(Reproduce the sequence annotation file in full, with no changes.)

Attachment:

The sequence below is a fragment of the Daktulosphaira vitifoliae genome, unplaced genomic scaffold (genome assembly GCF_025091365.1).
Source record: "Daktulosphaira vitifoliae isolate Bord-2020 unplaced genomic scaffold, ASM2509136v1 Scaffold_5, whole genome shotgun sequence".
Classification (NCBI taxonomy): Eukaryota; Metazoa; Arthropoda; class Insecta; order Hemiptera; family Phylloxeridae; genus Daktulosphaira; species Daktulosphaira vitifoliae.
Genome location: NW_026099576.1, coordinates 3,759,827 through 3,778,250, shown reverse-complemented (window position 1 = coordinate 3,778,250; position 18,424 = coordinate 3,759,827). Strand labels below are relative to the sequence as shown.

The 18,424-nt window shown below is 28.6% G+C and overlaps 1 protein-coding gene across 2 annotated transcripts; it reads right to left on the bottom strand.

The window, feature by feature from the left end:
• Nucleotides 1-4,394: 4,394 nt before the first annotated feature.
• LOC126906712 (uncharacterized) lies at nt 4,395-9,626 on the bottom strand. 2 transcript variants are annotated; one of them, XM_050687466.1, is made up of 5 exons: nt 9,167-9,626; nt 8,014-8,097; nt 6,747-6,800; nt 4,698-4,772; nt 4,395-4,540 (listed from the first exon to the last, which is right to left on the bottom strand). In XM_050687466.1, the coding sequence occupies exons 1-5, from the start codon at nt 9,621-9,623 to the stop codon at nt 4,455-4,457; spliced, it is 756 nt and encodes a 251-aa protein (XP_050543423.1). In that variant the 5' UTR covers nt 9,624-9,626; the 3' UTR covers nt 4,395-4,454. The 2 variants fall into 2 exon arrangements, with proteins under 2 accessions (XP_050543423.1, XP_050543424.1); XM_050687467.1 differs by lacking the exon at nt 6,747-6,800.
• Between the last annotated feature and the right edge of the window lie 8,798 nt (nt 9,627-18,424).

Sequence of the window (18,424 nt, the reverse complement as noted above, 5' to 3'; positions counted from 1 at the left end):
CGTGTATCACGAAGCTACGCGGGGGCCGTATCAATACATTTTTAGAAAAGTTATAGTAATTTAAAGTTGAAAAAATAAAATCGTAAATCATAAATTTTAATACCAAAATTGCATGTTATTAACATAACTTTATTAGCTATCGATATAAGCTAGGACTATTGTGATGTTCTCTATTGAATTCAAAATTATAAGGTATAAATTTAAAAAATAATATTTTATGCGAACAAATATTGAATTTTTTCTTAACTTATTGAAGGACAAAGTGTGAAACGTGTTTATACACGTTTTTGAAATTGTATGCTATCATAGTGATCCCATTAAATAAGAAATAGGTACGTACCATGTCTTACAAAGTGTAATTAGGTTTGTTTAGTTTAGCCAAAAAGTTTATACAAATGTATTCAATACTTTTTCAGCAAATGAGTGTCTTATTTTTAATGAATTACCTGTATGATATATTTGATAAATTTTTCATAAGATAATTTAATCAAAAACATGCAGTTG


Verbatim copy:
The sequence below is a fragment of the Daktulosphaira vitifoliae genome, unplaced genomic scaffold (genome assembly GCF_025091365.1).
Source record: "Daktulosphaira vitifoliae isolate Bord-2020 unplaced genomic scaffold, ASM2509136v1 Scaffold_5, whole genome shotgun sequence".
Classification (NCBI taxonomy): Eukaryota; Metazoa; Arthropoda; class Insecta; order Hemiptera; family Phylloxeridae; genus Daktulosphaira; species Daktulosphaira vitifoliae.
Genome location: NW_026099576.1, coordinates 3,759,827 through 3,778,250, shown reverse-complemented (window position 1 = coordinate 3,778,250; position 18,424 = coordinate 3,759,827). Strand labels below are relative to the sequence as shown.

The 18,424-nt window shown below is 28.6% G+C and overlaps 1 protein-coding gene across 2 annotated transcripts; it reads right to left on the bottom strand.

The window, feature by feature from the left end:
• Nucleotides 1-4,394: 4,394 nt before the first annotated feature.
• LOC126906712 (uncharacterized) lies at nt 4,395-9,626 on the bottom strand. 2 transcript variants are annotated; one of them, XM_050687466.1, is made up of 5 exons: nt 9,167-9,626; nt 8,014-8,097; nt 6,747-6,800; nt 4,698-4,772; nt 4,395-4,540 (listed from the first exon to the last, which is right to left on the bottom strand). In XM_050687466.1, the coding sequence occupies exons 1-5, from the start codon at nt 9,621-9,623 to the stop codon at nt 4,455-4,457; spliced, it is 756 nt and encodes a 251-aa protein (XP_050543423.1). In that variant the 5' UTR covers nt 9,624-9,626; the 3' UTR covers nt 4,395-4,454. The 2 variants fall into 2 exon arrangements, with proteins under 2 accessions (XP_050543423.1, XP_050543424.1); XM_050687467.1 differs by lacking the exon at nt 6,747-6,800.
• Between the last annotated feature and the right edge of the window lie 8,798 nt (nt 9,627-18,424).

Sequence of the window (18,424 nt, the reverse complement as noted above, 5' to 3'; positions counted from 1 at the left end):
CGTGTATCACGAAGCTACGCGGGGGCCGTATCAATACATTTTTAGAAAAGTTATAGTAATTTAAAGTTGAAAAAATAAAATCGTAAATCATAAATTTTAATACCAAAATTGCATGTTATTAACATAACTTTATTAGCTATCGATATAAGCTAGGACTATTGTGATGTTCTCTATTGAATTCAAAATTATAAGGTATAAATTTAAAAAATAATATTTTATGCGAACAAATATTGAATTTTTTCTTAACTTATTGAAGGACAAAGTGTGAAACGTGTTTATACACGTTTTTGAAATTGTATGCTATCATAGTGATCCCATTAAATAAGAAATAGGTACGTACCATGTCTTACAAAGTGTAATTAGGTTTGTTTAGTTTAGCCAAAAAGTTTATACAAATGTATTCAATACTTTTTCAGCAAATGAGTGTCTTATTTTTAATGAATTACCTGTATGATATATTTGATAAATTTTTCATAAGATAATTTAATCAAAAACATGCAGTTG